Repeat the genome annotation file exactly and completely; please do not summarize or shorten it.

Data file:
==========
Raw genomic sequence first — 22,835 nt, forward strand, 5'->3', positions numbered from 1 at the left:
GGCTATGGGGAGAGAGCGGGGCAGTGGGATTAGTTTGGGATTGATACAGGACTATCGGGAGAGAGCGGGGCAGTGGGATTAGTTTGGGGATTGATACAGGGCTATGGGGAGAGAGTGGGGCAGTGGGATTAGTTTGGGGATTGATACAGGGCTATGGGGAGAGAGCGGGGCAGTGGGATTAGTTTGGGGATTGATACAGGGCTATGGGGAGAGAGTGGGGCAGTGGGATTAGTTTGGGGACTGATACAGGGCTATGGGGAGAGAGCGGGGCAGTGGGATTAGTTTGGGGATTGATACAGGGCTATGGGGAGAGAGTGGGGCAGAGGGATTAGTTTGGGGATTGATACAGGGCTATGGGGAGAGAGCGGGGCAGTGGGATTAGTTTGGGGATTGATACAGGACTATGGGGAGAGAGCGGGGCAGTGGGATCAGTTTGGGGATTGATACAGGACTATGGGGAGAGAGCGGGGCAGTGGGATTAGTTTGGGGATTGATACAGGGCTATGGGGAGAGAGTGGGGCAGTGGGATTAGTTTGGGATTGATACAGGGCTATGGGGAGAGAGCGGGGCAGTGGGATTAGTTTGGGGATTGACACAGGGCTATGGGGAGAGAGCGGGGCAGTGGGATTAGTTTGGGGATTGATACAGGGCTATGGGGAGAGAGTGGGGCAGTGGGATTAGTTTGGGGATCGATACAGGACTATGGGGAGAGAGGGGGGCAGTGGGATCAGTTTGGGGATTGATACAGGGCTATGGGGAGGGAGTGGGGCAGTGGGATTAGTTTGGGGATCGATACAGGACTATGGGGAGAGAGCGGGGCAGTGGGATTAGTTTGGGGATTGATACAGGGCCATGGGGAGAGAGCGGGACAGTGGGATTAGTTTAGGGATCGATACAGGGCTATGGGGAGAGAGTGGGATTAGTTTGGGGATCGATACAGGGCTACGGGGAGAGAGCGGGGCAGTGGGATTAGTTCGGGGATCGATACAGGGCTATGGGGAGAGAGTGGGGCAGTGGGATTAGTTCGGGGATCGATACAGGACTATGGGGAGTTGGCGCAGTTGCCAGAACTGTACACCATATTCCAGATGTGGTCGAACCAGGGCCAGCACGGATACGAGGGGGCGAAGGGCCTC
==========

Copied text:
Raw genomic sequence first — 22,835 nt, forward strand, 5'->3', positions numbered from 1 at the left:
GGCTATGGGGAGAGAGCGGGGCAGTGGGATTAGTTTGGGATTGATACAGGACTATCGGGAGAGAGCGGGGCAGTGGGATTAGTTTGGGGATTGATACAGGGCTATGGGGAGAGAGTGGGGCAGTGGGATTAGTTTGGGGATTGATACAGGGCTATGGGGAGAGAGCGGGGCAGTGGGATTAGTTTGGGGATTGATACAGGGCTATGGGGAGAGAGTGGGGCAGTGGGATTAGTTTGGGGACTGATACAGGGCTATGGGGAGAGAGCGGGGCAGTGGGATTAGTTTGGGGATTGATACAGGGCTATGGGGAGAGAGTGGGGCAGAGGGATTAGTTTGGGGATTGATACAGGGCTATGGGGAGAGAGCGGGGCAGTGGGATTAGTTTGGGGATTGATACAGGACTATGGGGAGAGAGCGGGGCAGTGGGATCAGTTTGGGGATTGATACAGGACTATGGGGAGAGAGCGGGGCAGTGGGATTAGTTTGGGGATTGATACAGGGCTATGGGGAGAGAGTGGGGCAGTGGGATTAGTTTGGGATTGATACAGGGCTATGGGGAGAGAGCGGGGCAGTGGGATTAGTTTGGGGATTGACACAGGGCTATGGGGAGAGAGCGGGGCAGTGGGATTAGTTTGGGGATTGATACAGGGCTATGGGGAGAGAGTGGGGCAGTGGGATTAGTTTGGGGATCGATACAGGACTATGGGGAGAGAGGGGGGCAGTGGGATCAGTTTGGGGATTGATACAGGGCTATGGGGAGGGAGTGGGGCAGTGGGATTAGTTTGGGGATCGATACAGGACTATGGGGAGAGAGCGGGGCAGTGGGATTAGTTTGGGGATTGATACAGGGCCATGGGGAGAGAGCGGGACAGTGGGATTAGTTTAGGGATCGATACAGGGCTATGGGGAGAGAGTGGGATTAGTTTGGGGATCGATACAGGGCTACGGGGAGAGAGCGGGGCAGTGGGATTAGTTCGGGGATCGATACAGGGCTATGGGGAGAGAGTGGGGCAGTGGGATTAGTTCGGGGATCGATACAGGACTATGGGGAGTTGGCGCAGTTGCCAGAACTGTACACCATATTCCAGATGTGGTCGAACCAGGGCCAGCACGGATACGAGGGGGCGAAGGGCCTC